Coinbase phishing hack signals more crypto attacks to come, says security firm

Coinbase has increasingly been targeted by scammers with phishing attacks, according to security firm PIXM. (Photo by Marco Bello/Getty Images)

Recent phishing attacks on Coinbase and its customers revealed how these campaigns are not only becoming more sophisticated and multi-faceted, but how threats to cryptocurrency sites are on the rapid rise, according to research and analysis from security firm PIXM.

“Since its rise to prominence, [Coinbase] has been increasingly targeted by scammers, fraudsters, and cyber criminals, due in part to the fact that its user-base is so large and mainstream,” said the PIXM blog posted earlier Aug. 4, “it is assumed to cover an audience of casual, generally non-technical, crypto investors.” Coinbase is “arguably the most mainstream cryptocurrency exchange used globally,” having added more than 89 million users to its platform since it began business a decade ago in 2012.

In their “multi-layered” phishing attacks on Coinbase, cybercriminals sent out spoofed emails purporting to come from the cryptocurrency company in order to steal financial and personal data to resell and log into users’ legitimate accounts to steal their funds in real-time. The attacks combined email and brand impersonations to steal from Coinbase wallet-holders, despite their use of multi-factor authentication (MFA), according to PIXM’s analysis.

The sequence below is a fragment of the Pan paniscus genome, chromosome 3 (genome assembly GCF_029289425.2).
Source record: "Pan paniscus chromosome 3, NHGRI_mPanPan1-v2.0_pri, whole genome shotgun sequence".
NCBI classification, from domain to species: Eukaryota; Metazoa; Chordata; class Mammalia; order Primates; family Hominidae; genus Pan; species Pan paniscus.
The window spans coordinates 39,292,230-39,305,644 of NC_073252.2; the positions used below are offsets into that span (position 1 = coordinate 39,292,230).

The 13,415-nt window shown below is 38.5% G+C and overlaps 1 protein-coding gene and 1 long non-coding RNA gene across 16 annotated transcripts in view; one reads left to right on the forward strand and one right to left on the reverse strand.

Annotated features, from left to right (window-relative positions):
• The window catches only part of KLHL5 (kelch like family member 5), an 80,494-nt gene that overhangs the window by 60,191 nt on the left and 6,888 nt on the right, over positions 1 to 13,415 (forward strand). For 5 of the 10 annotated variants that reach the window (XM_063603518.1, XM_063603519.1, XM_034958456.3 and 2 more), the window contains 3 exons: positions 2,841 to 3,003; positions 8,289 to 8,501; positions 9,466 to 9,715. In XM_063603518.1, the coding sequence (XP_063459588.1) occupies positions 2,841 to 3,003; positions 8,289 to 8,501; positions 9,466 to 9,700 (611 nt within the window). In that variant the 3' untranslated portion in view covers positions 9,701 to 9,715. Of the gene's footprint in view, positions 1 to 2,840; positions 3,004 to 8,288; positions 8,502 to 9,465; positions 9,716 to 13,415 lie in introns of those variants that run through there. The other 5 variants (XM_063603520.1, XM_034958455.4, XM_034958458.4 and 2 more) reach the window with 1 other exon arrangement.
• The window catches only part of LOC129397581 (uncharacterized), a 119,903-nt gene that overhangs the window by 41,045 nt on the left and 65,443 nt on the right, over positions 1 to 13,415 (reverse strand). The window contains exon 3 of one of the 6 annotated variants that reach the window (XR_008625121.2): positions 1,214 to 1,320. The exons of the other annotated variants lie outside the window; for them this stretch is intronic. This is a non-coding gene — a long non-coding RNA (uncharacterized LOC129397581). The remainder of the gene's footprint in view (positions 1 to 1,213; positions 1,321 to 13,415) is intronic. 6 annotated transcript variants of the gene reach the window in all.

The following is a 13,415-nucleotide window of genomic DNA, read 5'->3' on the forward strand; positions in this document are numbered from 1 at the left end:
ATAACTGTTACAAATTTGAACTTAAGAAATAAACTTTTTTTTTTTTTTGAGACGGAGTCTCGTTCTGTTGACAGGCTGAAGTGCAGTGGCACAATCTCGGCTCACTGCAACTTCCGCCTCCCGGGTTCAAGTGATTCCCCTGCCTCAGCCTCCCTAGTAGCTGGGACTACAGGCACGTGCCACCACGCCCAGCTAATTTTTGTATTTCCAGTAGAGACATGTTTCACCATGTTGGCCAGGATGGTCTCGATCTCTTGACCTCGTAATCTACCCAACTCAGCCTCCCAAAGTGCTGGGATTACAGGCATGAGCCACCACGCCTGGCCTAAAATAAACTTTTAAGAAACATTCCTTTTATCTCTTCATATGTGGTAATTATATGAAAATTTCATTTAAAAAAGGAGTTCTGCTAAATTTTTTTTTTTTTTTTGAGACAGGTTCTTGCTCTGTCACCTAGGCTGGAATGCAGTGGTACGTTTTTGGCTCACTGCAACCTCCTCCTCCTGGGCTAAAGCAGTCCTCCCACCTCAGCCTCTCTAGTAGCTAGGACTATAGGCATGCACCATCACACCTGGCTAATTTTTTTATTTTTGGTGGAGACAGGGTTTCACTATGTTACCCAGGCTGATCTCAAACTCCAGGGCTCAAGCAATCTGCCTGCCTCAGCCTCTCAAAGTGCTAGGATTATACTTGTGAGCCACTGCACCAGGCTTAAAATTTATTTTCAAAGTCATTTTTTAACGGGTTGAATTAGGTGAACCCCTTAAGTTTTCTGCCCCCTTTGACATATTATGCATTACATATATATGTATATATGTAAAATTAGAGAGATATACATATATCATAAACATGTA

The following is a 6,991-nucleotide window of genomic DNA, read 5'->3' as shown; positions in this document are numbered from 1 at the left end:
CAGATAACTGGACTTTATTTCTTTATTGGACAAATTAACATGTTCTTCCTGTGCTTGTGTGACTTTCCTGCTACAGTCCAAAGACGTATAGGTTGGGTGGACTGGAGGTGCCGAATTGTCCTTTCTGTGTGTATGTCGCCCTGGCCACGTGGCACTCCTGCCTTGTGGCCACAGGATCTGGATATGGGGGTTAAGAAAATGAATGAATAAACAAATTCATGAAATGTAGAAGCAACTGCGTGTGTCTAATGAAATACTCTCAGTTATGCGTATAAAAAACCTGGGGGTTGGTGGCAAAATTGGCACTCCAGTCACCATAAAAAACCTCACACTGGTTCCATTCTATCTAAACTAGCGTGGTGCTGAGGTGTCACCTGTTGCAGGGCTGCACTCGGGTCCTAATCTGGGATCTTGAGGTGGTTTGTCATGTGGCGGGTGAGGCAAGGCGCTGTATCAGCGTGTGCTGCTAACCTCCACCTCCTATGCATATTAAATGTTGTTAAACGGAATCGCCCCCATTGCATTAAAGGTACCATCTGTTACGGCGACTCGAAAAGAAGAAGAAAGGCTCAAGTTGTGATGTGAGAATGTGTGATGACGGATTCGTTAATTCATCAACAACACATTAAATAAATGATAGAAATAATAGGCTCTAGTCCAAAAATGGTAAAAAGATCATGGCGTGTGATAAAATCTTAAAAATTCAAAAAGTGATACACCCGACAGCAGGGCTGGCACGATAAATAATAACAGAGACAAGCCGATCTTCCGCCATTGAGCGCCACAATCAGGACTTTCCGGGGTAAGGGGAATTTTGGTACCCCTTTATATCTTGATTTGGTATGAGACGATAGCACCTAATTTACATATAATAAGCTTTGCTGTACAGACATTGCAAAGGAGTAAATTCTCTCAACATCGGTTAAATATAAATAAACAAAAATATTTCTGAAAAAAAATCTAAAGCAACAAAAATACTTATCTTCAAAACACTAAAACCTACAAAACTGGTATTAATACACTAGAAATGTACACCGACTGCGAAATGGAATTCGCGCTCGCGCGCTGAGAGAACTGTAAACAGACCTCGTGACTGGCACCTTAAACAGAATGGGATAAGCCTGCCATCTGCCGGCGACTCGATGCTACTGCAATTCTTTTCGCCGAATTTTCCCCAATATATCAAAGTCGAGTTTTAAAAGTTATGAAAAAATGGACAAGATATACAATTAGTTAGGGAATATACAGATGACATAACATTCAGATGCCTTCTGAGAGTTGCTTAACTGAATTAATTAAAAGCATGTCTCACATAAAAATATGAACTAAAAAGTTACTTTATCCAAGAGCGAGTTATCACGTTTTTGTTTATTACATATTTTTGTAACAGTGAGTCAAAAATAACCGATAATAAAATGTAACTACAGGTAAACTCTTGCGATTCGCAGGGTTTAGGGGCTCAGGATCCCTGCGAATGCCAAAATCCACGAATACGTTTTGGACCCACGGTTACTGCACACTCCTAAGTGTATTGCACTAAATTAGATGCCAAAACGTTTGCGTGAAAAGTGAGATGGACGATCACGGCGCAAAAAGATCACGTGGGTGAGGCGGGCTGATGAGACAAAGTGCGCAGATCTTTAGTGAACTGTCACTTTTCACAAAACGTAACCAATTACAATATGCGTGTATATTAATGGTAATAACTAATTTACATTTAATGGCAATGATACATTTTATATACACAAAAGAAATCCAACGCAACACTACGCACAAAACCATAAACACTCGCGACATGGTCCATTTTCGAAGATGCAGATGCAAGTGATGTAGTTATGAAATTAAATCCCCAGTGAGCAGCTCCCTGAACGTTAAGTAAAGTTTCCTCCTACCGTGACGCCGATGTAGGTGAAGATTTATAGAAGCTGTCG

According to Chris Cleveland, founder and CEO of PIXM, this complex and sophisticated campaign involved “surprising tactics to steal much more than just passwords.”

“After stealing a user’s Coinbase password, the phishing sites used a built in two-factor relay system to enter the user’s password into the real Coinbase site and then further solicit the actual two-factor authentication code from the user, [which] allowed the hacker to bypass two-factor authentication and access a user’s Coinbase wallet.”

Bad actors typically sent Coinbase customers a notification that their account “needed attention due to an urgent matter,” such as being “locked” or requiring a transaction confirmation. “Users were prompted to enter login credentials and a two-factor authentication code into the fake website,” according to…